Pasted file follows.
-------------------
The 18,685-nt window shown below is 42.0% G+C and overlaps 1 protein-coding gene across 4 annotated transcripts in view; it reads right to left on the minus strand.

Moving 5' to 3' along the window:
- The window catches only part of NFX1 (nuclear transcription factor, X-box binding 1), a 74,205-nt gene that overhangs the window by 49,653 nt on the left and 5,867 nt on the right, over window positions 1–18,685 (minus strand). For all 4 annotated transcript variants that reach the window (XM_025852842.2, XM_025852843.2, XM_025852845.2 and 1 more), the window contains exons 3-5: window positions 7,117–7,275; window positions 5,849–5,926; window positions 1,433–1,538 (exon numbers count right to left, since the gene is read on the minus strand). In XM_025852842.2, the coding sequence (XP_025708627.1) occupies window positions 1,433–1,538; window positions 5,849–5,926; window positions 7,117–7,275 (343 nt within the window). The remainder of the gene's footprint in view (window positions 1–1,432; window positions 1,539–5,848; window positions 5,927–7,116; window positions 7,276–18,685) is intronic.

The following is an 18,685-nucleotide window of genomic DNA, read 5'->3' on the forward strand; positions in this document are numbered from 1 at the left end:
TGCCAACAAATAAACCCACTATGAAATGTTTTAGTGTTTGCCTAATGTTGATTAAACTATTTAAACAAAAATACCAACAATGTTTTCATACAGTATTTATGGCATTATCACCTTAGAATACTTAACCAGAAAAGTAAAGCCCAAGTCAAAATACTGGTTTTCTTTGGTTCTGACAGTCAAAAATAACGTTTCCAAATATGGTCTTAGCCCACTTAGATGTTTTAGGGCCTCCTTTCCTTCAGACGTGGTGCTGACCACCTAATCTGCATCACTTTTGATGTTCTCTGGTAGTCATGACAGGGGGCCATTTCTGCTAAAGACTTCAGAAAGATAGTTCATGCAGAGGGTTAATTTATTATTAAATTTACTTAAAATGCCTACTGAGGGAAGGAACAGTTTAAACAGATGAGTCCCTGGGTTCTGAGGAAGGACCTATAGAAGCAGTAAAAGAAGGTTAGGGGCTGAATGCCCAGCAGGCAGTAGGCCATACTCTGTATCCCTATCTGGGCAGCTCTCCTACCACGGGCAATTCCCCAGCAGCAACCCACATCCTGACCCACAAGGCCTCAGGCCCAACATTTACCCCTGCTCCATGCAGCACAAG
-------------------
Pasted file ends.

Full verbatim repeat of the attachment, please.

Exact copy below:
The 18,685-nt window shown below is 42.0% G+C and overlaps 1 protein-coding gene across 4 annotated transcripts in view; it reads right to left on the minus strand.

Moving 5' to 3' along the window:
- The window catches only part of NFX1 (nuclear transcription factor, X-box binding 1), a 74,205-nt gene that overhangs the window by 49,653 nt on the left and 5,867 nt on the right, over window positions 1–18,685 (minus strand). For all 4 annotated transcript variants that reach the window (XM_025852842.2, XM_025852843.2, XM_025852845.2 and 1 more), the window contains exons 3-5: window positions 7,117–7,275; window positions 5,849–5,926; window positions 1,433–1,538 (exon numbers count right to left, since the gene is read on the minus strand). In XM_025852842.2, the coding sequence (XP_025708627.1) occupies window positions 1,433–1,538; window positions 5,849–5,926; window positions 7,117–7,275 (343 nt within the window). The remainder of the gene's footprint in view (window positions 1–1,432; window positions 1,539–5,848; window positions 5,927–7,116; window positions 7,276–18,685) is intronic.

The following is an 18,685-nucleotide window of genomic DNA, read 5'->3' on the forward strand; positions in this document are numbered from 1 at the left end:
TGCCAACAAATAAACCCACTATGAAATGTTTTAGTGTTTGCCTAATGTTGATTAAACTATTTAAACAAAAATACCAACAATGTTTTCATACAGTATTTATGGCATTATCACCTTAGAATACTTAACCAGAAAAGTAAAGCCCAAGTCAAAATACTGGTTTTCTTTGGTTCTGACAGTCAAAAATAACGTTTCCAAATATGGTCTTAGCCCACTTAGATGTTTTAGGGCCTCCTTTCCTTCAGACGTGGTGCTGACCACCTAATCTGCATCACTTTTGATGTTCTCTGGTAGTCATGACAGGGGGCCATTTCTGCTAAAGACTTCAGAAAGATAGTTCATGCAGAGGGTTAATTTATTATTAAATTTACTTAAAATGCCTACTGAGGGAAGGAACAGTTTAAACAGATGAGTCCCTGGGTTCTGAGGAAGGACCTATAGAAGCAGTAAAAGAAGGTTAGGGGCTGAATGCCCAGCAGGCAGTAGGCCATACTCTGTATCCCTATCTGGGCAGCTCTCCTACCACGGGCAATTCCCCAGCAGCAACCCACATCCTGACCCACAAGGCCTCAGGCCCAACATTTACCCCTGCTCCATGCAGCACAAG